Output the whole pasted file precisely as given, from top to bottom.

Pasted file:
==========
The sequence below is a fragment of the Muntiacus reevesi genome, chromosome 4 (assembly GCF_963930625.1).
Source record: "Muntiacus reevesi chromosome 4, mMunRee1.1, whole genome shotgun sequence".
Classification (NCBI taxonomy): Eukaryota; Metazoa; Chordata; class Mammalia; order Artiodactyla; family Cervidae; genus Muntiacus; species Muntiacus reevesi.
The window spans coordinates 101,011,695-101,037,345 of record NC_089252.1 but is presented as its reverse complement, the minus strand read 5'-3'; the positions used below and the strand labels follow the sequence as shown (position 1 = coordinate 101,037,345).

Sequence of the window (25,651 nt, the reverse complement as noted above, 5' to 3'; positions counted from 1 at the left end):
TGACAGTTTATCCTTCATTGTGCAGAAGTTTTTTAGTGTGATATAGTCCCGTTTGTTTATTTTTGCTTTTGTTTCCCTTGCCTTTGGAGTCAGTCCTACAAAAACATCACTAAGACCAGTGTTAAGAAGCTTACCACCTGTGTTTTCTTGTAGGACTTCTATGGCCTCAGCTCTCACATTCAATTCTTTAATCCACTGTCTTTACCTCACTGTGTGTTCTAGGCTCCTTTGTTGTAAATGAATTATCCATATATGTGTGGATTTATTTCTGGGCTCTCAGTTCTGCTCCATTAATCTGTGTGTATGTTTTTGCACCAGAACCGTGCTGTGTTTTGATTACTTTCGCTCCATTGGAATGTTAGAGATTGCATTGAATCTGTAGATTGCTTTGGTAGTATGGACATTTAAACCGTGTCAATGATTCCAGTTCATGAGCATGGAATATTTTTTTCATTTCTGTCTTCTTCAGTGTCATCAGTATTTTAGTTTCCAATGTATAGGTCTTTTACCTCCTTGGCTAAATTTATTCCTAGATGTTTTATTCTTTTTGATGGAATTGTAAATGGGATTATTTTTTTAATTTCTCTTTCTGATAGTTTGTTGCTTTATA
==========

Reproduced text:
The sequence below is a fragment of the Muntiacus reevesi genome, chromosome 4 (assembly GCF_963930625.1).
Source record: "Muntiacus reevesi chromosome 4, mMunRee1.1, whole genome shotgun sequence".
Classification (NCBI taxonomy): Eukaryota; Metazoa; Chordata; class Mammalia; order Artiodactyla; family Cervidae; genus Muntiacus; species Muntiacus reevesi.
The window spans coordinates 101,011,695-101,037,345 of record NC_089252.1 but is presented as its reverse complement, the minus strand read 5'-3'; the positions used below and the strand labels follow the sequence as shown (position 1 = coordinate 101,037,345).

Sequence of the window (25,651 nt, the reverse complement as noted above, 5' to 3'; positions counted from 1 at the left end):
TGACAGTTTATCCTTCATTGTGCAGAAGTTTTTTAGTGTGATATAGTCCCGTTTGTTTATTTTTGCTTTTGTTTCCCTTGCCTTTGGAGTCAGTCCTACAAAAACATCACTAAGACCAGTGTTAAGAAGCTTACCACCTGTGTTTTCTTGTAGGACTTCTATGGCCTCAGCTCTCACATTCAATTCTTTAATCCACTGTCTTTACCTCACTGTGTGTTCTAGGCTCCTTTGTTGTAAATGAATTATCCATATATGTGTGGATTTATTTCTGGGCTCTCAGTTCTGCTCCATTAATCTGTGTGTATGTTTTTGCACCAGAACCGTGCTGTGTTTTGATTACTTTCGCTCCATTGGAATGTTAGAGATTGCATTGAATCTGTAGATTGCTTTGGTAGTATGGACATTTAAACCGTGTCAATGATTCCAGTTCATGAGCATGGAATATTTTTTTCATTTCTGTCTTCTTCAGTGTCATCAGTATTTTAGTTTCCAATGTATAGGTCTTTTACCTCCTTGGCTAAATTTATTCCTAGATGTTTTATTCTTTTTGATGGAATTGTAAATGGGATTATTTTTTTAATTTCTCTTTCTGATAGTTTGTTGCTTTATA